Arthur Stewart was born in St. Paul on January 29, 1888 to parents John and Anna, who had settled in St. Paul in the 1870s.  John originally had a hardware store at Seventh Avenue and John Street (close to the present location of Red’s Savoy Pizza), but lost his business in the 1893 crash. John eventually became an executive with the Smyth Printing Company. According to a St. Paul Dispatch article, young Arthur got his lucky break at age seventeen when he landed a job in the clerk’s office of the Minnesota Supreme Court. That’s where then-Chief Justice Charles M. Start took a liking to him and urged him to go to law school. Arthur Stewart graduated from the St. Paul College of Law in 1908, and was admitted to the Minnesota Bar the following year. In August of 1917 he enlisted for service in World War I and was commissioned a first lieutenant of the infantry. After his honorable discharge in December of 1918 he returned home to St. Paul, where he had married Hermione Peterson the previous January. The couple later had two children, Hermione and Charles.

Stewart took up law practice of law in the firm of Barrows Stewart & Metcalfe, where he stayed for the next twelve years. (Their office was on the fourteenth floor of the Pioneer Building in downtown St. Paul.) In 1922 he became assistant corporation counsel for the City of Saint Paul, working under senior counsel Carlton F. McNally. He himself became corporation counsel for the City in 1925, when McNally was appointed to the bench of the Ramsey County District Court. Stewart also served on the Ramsey County Board of Commissioners, as well as the City Hall and Court House Building Commission in its planning of the present courthouse. He was serving as a member of the State Industrial Commission when he was appointed to the Ramsey District bench in 1946 to fill the vacancy left by the death of Judge James C. Michael.  Judge Stewart served in this position until he died in 1970, at the age of 82.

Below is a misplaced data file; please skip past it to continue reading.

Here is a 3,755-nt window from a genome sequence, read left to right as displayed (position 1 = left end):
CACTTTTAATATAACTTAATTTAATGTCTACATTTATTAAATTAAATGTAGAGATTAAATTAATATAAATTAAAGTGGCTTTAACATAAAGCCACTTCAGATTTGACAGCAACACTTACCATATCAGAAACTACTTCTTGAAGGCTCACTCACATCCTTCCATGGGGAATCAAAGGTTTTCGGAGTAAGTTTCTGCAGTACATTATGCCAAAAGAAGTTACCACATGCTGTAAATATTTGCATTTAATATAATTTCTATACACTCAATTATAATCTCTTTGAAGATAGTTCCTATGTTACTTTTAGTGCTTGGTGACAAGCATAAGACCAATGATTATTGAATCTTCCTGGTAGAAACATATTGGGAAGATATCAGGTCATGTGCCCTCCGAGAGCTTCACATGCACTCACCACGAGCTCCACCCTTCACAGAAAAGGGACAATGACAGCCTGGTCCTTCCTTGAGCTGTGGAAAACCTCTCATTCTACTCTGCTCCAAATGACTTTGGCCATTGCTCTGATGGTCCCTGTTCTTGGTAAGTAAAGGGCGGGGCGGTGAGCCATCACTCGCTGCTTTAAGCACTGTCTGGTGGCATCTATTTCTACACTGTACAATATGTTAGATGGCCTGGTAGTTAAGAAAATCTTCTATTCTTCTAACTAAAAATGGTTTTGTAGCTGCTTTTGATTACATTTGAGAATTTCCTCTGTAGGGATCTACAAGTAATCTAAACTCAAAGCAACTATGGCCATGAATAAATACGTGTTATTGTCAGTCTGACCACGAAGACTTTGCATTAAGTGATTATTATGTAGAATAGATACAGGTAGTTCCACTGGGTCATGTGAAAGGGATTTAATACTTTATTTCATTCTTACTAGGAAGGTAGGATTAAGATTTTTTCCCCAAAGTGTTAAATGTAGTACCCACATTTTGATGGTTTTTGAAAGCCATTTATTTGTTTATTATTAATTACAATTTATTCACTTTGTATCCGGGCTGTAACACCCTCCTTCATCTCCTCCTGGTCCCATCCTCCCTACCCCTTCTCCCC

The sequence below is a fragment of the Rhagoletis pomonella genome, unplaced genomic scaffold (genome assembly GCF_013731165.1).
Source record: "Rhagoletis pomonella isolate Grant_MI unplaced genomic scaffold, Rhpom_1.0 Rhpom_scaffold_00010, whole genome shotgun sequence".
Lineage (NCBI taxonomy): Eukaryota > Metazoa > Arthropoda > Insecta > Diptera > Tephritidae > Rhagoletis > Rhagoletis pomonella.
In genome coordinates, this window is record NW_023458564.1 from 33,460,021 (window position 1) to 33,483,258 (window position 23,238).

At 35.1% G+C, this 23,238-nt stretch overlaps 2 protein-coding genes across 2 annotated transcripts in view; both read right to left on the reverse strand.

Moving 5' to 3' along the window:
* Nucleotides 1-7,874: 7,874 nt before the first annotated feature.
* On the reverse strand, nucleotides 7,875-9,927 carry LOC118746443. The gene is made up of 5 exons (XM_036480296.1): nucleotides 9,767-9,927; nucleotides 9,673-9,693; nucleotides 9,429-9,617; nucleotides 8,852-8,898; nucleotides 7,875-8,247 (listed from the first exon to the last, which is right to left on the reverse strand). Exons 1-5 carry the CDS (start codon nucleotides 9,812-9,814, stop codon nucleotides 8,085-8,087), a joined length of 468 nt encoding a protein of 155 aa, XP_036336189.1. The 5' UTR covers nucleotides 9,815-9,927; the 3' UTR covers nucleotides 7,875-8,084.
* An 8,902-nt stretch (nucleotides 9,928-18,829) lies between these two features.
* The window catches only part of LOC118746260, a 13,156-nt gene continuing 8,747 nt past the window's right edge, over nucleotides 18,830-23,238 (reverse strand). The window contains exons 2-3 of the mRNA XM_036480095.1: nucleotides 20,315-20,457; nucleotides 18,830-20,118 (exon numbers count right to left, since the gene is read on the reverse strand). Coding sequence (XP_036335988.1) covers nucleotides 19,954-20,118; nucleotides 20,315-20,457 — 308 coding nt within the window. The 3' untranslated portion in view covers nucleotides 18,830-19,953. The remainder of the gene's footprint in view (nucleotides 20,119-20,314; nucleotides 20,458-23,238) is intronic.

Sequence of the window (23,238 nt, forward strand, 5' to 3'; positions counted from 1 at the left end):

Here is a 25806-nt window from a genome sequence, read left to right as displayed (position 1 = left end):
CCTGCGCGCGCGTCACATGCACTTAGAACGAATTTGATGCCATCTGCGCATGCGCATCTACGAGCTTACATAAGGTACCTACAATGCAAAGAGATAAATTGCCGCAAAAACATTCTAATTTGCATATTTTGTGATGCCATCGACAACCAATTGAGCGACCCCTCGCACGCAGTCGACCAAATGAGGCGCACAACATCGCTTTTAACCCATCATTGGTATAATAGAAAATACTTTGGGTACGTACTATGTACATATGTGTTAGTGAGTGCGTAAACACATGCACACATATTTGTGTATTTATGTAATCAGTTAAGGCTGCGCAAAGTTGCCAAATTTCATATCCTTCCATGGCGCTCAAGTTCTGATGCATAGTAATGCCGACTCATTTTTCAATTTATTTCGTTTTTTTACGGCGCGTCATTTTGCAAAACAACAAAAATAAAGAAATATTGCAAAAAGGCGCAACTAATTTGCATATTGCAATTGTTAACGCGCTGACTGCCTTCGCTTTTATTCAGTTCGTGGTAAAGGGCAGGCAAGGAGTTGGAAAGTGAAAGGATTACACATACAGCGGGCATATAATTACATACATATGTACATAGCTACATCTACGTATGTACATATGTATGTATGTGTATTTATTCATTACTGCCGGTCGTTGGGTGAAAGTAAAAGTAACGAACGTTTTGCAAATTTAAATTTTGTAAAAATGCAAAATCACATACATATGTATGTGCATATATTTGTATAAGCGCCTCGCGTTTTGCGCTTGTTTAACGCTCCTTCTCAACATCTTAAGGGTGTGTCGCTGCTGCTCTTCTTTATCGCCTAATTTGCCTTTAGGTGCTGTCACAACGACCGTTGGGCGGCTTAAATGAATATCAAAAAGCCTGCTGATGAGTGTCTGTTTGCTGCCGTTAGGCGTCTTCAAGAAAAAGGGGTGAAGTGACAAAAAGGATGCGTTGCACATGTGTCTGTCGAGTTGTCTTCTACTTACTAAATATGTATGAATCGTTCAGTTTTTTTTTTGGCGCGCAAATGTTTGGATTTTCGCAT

Judge Stewart’s portrait was painted by local artist Ken Fox, who is the last known surviving artist of the portrait collection.  We were honored to have Mr. Fox attend our 80th Anniversary celebration and tell about his work as an artist.  Additionally, history buffs may be sad to learn that Judge Stewart is the last judge of the portrait collection to be featured on this blog, but there are other historical figures of the local legal community that can be explored here.  Please share if there are any particular ones you would especially like to read about.

Sources:

J.A. Burnquist, Minnesota and Its People (S.J. Clarke Publishing Co., 1924) p. 3:342-343. 

Stewart–Judge Aurthur A. (Obituary) St. Paul Pioneer Press, June 23, 1970 p. 20.

“Thye Selects Former City Attorney,” St. Paul Dispatch, April 10, 1946.

 

 

Voter Fraud vs. Voter Disenfranchisement

BallotsVoter eligibility and disenfranchisement is a subject this blog has looked at before, especially as it relates to felons. Different states have different levels of participation allowed by felons, with Minnesota falling somewhere in the middle by allowing felons to vote again after completing their entire sentence including probation.  With this limitation in mind, Minnesota Statute §204C.12 states that election judges must give ballots to voters who have been challenged as ineligible to vote, but who self-certify that they are in fact eligible. Recent local news presents the scenario where the polling roster might have someone marked as challenged due to status as a felon, as well as ward of the state, or non-citizen status. If the potential voter certifies that they are none of those things, election judges are being told that they should allow the person to vote.